Homestake Reservoir release proves tricky to track: Getting water to state line would be key in compact call

In September, Front Range water providers released some water downstream — which they were storing in Homestake Reservoir — to test how they could get it to the state line in the event of a Colorado River Compact call.  But accurately tracking and measuring that water — from the high mountain reservoir in the Eagle River watershed all the way through the Colorado River at the end of the Grand Valley — turned out to be tricky, according to a recently released report from the Colorado Division of Water Resources. … ”  Read more from Vail Daily here: Homestake Reservoir release proves tricky to track: Getting water to state line would be key in compact call

Infrastructure plan lifts Tribes’ hope of turning on water taps

Navajo Nation resident Percy Deal hopes that federal coronavirus relief, coupled with $2.3 trillion for infrastructure in the American Jobs Plan, will give him something his grandparents and even his parents didn’t have—running water in his home.  President Joe Biden’s infrastructure plan is calling for the investment of $111 billion to modernize water systems, including $56 billion in grants and low-cost flexible loans to states, tribes, territories, and disadvantaged communities across the country. ... ” Read more from Bloomberg Law here: Infrastructure plan lifts Tribes’ hope of turning on water taps

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In national water news today …

Federal water rule does not account for pollution across state boundaries

In a research analysis to be published Friday in Science, scholars contend that a new federal water rule enacted in 2020 does not adequately account for transboundary pollution across state lines.  One of the government’s rationales for enacting the new rule, which removed millions of acres of wetlands and millions of miles of streams from federal protection, was an assumption that states would fill gaps in federal oversight. The research analysis, co-authored by Sheila Olmstead of the LBJ School of Public Affairs at The University of Texas at Austin, suggests this may not occur. … ”  Read more from the University of Texas here: Federal water rule does not account for pollution across state boundaries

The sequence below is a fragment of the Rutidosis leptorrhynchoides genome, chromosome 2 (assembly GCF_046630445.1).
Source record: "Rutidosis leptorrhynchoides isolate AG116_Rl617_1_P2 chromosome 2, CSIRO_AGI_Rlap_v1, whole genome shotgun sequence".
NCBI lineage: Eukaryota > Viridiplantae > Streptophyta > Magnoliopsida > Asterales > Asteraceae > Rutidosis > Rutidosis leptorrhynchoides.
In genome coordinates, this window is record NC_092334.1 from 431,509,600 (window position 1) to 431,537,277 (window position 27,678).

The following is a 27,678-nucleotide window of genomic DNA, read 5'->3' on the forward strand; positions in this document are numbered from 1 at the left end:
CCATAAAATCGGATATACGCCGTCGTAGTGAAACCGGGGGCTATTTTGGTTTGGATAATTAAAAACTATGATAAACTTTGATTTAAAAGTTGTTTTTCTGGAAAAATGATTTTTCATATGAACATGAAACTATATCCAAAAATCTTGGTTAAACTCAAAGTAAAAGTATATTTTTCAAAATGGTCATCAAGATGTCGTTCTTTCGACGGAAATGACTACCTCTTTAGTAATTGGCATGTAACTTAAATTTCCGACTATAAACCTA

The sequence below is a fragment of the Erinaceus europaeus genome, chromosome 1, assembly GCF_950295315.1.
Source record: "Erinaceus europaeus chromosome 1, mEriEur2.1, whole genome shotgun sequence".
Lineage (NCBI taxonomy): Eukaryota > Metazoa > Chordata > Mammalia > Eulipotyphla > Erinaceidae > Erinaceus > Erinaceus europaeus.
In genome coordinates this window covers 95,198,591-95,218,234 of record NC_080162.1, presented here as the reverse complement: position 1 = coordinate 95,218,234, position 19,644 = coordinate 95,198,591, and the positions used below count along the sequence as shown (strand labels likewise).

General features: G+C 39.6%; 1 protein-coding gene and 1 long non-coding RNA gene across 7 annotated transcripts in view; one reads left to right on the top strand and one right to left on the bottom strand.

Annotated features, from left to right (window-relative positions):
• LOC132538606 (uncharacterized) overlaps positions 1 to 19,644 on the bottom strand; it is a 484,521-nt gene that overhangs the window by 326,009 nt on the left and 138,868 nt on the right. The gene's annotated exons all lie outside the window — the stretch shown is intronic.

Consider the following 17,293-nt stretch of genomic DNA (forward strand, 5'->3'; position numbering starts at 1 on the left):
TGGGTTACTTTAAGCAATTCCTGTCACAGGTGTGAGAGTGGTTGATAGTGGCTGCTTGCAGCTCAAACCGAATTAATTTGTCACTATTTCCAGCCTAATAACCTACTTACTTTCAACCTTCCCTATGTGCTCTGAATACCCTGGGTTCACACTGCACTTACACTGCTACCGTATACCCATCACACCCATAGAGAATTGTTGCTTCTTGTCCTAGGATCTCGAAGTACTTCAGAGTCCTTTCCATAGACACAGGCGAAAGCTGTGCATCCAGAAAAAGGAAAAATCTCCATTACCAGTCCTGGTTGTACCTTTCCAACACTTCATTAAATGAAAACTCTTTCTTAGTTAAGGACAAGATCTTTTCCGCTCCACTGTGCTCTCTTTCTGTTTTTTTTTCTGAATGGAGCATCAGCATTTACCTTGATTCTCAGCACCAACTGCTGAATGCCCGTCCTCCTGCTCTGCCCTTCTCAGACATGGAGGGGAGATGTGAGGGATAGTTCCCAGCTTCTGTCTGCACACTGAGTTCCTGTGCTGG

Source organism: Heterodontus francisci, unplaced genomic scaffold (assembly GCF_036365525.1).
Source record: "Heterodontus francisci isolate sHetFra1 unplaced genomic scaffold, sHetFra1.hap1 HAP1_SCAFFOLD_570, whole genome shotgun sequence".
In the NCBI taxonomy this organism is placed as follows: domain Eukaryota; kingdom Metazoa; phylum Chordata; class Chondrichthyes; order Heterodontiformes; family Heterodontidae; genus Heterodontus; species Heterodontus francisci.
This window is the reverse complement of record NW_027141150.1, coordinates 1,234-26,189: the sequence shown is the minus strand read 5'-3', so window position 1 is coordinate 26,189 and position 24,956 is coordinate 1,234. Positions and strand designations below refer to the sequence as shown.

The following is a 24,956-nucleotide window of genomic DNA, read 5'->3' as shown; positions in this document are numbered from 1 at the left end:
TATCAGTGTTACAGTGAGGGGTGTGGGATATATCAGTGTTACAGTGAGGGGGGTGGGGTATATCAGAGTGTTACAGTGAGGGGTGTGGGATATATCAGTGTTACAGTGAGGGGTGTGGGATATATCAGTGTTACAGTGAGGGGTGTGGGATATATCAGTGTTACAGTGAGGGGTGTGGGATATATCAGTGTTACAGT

Can recycled glass help restore Louisiana’s eroding coastline?

Dave Clements, owner of Snake and Jake’s Christmas Club Lounge, a beloved dive bar in New Orleans, has watched Louisiana’s coast shrink year after year. … Clements wondered if a solution to this problem has been hiding in plain sight, concealed in New Orleans’ drinking culture. Every day, the city’s bars and restaurants produce tons of waste in the form of glass bottles, and because the city’s waste management system does not offer curbside glass recycling, most of that trash ends up in landfills, unable to decay. “It’s infuriating the amount of stupidity and waste,” says Clements. “I’m a bar owner and everybody’s having a great time and then there’s all this trash.” ... ”  Read more from The Guardian here:  Can recycled glass help restore Louisiana’s eroding coastline?

Environmentalists demand federal action on 19 neglected species

The Center for Biological Diversity sued the U.S. Fish and Wildlife Service on Thursday, alleging it failed to protect several vulnerable species during former President Donald Trump’s administration.  “The Endangered Species Act is incredibly successful at saving species from extinction, but only if they’re provided its protections in the first place,” said Noah Greenwald, endangered species director at the center, in a statement on Thursday.  In a lawsuit filed in Washington federal court, the nonprofit group pointed to 19 species from across the U.S. that it says are owed protections as threatened or endangered species under the Endangered Species Act of 1973.   “These 19 animals and plants are among hundreds waiting for action from the Biden administration,” Greenwald said. … ”  Read more from the Courthouse News Service here: Environmentalists demand federal action on 19 neglected species

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National water and climate update …

The Natural Resources Conservation Service produces this weekly report using data and products from the National Water and Climate Center and other agencies. The report focuses on seasonal snowpack, precipitation, temperature, and drought conditions in the U.S.

dmrpt-20210415

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Also on Maven’s Notebook today …

ANNOUNCEMENT: Incentive Program Launched for Small Municipalities to Replace Their Lead Pipes

ANNOUNCEMENT: CNRA Launches Website, Public Input Questionnaire on Using Natural and Working Lands to Achieve Climate, Biodiversity Goals

DELTA eNEWS: ~~ Climate Workshop~ Meeting Canceled~ CWC Meeting~ Water Storage~ Bridge Closure ~~

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About the Daily Digest: The Daily Digest is a collection of selected news articles, commentaries and editorials appearing in the mainstream press. Items are generally selected to follow the focus of the Notebook blog. The Daily Digest is published every weekday with a weekend edition posting on Sundays.